Sucker-footed Bats

According to Science Daily scientists have discovered a new species of bat in Madagascar. The twist is that the bas has suckers or adhesive organs on its thumbs and hind feet.


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The new species is named Myzopoda schliemanni and occurs in the dry western forests of Madagascar. A couple of interesting items stand out in the Science Daily article:

Myzopoda are often found in association with broad-leaf plants, most notably Ravenala madagascariensis or the Travelers’ Palm, a plant that is endemic to Madagascar but has been introduced to numerous tropical countries. Myzopoda are found in association with such plants because they can use their suckers to climb and adhere to the leaves’ flat, slick surface. They are presumed to roost in the leaves during the day.
Myzopoda were considered endangered because of their limited distribution and the notion that the family included only one species.

Researchers argue that, because of the similarities between M. schliemanni and M. aurita (until now the only known species of Myzopoda), one probably evolved into the other and dispersed across the island from east to west. Because of its adaptability, researchers argue that conservation efforts should be scaled back:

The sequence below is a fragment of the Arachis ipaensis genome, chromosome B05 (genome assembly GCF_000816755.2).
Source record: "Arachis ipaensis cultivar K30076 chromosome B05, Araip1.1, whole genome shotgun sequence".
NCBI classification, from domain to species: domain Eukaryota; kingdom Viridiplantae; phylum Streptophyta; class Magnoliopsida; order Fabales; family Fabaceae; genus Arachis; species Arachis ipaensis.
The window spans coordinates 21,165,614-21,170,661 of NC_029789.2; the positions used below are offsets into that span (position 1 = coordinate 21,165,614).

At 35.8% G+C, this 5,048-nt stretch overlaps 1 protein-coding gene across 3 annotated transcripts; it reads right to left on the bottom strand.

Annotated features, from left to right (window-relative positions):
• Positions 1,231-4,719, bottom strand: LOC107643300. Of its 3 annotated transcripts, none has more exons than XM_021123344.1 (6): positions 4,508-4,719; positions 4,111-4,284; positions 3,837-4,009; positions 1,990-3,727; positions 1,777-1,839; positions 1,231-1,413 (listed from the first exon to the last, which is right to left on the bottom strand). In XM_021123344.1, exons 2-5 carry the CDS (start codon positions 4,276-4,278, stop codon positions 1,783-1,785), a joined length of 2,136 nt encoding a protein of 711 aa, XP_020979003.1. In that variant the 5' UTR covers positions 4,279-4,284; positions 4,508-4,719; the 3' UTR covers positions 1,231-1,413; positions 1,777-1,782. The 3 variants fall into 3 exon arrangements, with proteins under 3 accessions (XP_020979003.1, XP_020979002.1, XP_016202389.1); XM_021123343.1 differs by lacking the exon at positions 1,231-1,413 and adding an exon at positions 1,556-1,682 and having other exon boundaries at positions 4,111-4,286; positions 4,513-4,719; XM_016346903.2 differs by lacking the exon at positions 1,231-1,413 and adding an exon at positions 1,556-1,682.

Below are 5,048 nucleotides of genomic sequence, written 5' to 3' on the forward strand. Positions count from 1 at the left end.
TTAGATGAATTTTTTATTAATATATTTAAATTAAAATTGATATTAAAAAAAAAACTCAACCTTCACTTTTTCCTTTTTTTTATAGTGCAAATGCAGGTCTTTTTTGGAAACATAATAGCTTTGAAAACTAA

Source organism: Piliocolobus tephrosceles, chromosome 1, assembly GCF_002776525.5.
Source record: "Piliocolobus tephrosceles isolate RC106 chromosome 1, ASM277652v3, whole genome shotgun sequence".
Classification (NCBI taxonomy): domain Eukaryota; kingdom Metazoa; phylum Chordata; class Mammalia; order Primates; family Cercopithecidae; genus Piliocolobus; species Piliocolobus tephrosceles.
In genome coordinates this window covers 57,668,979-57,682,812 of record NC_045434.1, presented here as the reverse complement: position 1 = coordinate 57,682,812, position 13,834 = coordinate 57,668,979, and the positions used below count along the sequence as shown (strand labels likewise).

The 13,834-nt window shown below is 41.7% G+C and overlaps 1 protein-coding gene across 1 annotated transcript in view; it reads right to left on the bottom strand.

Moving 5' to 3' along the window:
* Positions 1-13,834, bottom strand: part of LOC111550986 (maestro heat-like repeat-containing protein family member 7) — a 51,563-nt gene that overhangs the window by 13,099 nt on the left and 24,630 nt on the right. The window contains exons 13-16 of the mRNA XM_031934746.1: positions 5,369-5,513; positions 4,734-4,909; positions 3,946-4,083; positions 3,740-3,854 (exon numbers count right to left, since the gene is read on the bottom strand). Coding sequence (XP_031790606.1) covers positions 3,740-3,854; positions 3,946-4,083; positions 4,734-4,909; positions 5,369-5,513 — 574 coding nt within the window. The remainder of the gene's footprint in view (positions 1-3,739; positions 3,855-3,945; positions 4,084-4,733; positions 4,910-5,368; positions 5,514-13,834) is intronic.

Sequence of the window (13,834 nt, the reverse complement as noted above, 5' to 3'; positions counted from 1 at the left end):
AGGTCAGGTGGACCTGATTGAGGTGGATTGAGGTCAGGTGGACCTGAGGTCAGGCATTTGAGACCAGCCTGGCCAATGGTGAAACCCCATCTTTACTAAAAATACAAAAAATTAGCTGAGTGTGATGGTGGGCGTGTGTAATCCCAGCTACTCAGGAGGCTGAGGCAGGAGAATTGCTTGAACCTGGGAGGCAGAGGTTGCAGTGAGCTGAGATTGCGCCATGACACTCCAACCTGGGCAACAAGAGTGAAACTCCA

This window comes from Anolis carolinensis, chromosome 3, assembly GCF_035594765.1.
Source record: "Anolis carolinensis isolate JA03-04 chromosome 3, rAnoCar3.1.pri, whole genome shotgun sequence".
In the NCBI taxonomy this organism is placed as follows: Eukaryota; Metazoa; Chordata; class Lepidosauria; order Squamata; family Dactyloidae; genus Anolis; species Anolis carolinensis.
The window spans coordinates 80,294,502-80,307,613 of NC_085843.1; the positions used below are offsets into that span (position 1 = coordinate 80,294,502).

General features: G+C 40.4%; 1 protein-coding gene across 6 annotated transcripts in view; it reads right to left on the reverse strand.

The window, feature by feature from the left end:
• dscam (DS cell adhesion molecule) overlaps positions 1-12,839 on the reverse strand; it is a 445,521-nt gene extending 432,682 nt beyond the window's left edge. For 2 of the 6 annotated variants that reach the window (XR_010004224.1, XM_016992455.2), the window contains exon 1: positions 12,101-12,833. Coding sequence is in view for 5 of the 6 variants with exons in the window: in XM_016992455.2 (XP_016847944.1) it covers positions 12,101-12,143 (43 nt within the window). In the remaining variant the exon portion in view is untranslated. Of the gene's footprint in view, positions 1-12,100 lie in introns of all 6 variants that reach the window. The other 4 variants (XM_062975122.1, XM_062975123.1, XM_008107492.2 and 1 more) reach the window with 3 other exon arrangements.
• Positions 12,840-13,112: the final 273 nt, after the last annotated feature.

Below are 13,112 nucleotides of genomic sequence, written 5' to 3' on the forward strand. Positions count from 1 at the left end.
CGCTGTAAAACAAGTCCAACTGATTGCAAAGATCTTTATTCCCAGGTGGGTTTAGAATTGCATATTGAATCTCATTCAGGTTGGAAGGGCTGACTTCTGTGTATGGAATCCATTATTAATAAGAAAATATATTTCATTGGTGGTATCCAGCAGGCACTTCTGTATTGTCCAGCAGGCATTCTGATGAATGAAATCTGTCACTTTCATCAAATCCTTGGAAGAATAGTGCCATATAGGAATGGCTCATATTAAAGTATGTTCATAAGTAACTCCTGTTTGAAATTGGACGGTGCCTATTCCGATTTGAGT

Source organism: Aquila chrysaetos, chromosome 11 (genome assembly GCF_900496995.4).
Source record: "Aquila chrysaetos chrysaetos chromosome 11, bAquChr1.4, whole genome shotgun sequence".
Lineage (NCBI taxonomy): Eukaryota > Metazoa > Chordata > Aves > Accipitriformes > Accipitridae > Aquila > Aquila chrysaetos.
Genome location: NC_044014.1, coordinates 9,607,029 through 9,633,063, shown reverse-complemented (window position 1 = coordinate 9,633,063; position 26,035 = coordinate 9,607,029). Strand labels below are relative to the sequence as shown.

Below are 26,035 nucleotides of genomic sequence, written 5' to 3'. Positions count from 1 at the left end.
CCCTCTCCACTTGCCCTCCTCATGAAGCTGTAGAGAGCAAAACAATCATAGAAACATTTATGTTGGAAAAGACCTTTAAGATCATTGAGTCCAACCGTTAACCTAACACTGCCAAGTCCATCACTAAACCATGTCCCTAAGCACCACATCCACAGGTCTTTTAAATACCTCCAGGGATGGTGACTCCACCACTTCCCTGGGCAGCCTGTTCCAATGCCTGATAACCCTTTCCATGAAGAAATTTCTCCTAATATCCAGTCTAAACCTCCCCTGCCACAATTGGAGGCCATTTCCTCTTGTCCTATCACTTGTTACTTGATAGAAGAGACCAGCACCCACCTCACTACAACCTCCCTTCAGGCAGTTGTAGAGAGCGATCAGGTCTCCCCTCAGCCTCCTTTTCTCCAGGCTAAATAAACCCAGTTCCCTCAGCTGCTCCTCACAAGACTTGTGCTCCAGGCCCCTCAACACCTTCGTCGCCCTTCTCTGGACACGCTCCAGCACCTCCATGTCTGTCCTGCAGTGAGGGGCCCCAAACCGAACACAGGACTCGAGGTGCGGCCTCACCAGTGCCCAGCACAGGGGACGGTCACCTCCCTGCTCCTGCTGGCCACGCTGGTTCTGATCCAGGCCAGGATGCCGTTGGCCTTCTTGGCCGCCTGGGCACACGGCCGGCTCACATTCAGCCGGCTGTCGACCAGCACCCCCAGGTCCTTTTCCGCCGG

The researchers determined that Myzopoda is not endangered by the loss of the moist tropical forests because the bat appears to have adapted very well to the large broad-leaf Ravenala that are often pioneering plants in zones where the original forests have been cleared and burned.

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4 Responses

  1. OK, so there’s a bat with sucker feet. How does that explain PYGMYS+DWARFS?

  2. Well, see, there are, um, suckers and, well, bats. Um, and the bats, did I mention the suckers, um….fly and stuff. Hope that clears things up for you…

  3. OK, so there’s a bat with sucker feet. How does that explain PYGMYS+DWARFS?

    Prior to the advent of advanced missile weapons, Homo Sapiens was threatened by giant sucker-footed bats that used their sucker feet to latch onto the heads of humans, and carry them off to their lair for munching and crunching.
    Now of course, like all predators, the giant sucker-footed bat went for the easiest prey – that is, the tallest people of a tribe, for which it need not dive nor climb as far in order to fasten its sucker-feet onto.
    This situation of course favored the shorter over the taller, and, over time, populations gradually became shorter and shorter.

    Later, firearms were developed, and used to hunt the giant sucker-footed bat to extinction (except, perhaps, in central Africa). The advantage shifted back toward the tall, and populations began to grow taller – as anyone who has spent time in buildings that date back to the early 1800s or earlier can testify. However, the extinction of the giant sucker-footed bat is a relatively recent event, and many pygmies and dwarves remain.

    If you doubt the giant sucker-footed bat, I can only respond, why do we still have pygmy and dwarf sucker-footed bats, which our good blogger has just written about?

  4. Ahh, it’s the old pygmies+dwarves bat infinite regress gambit!

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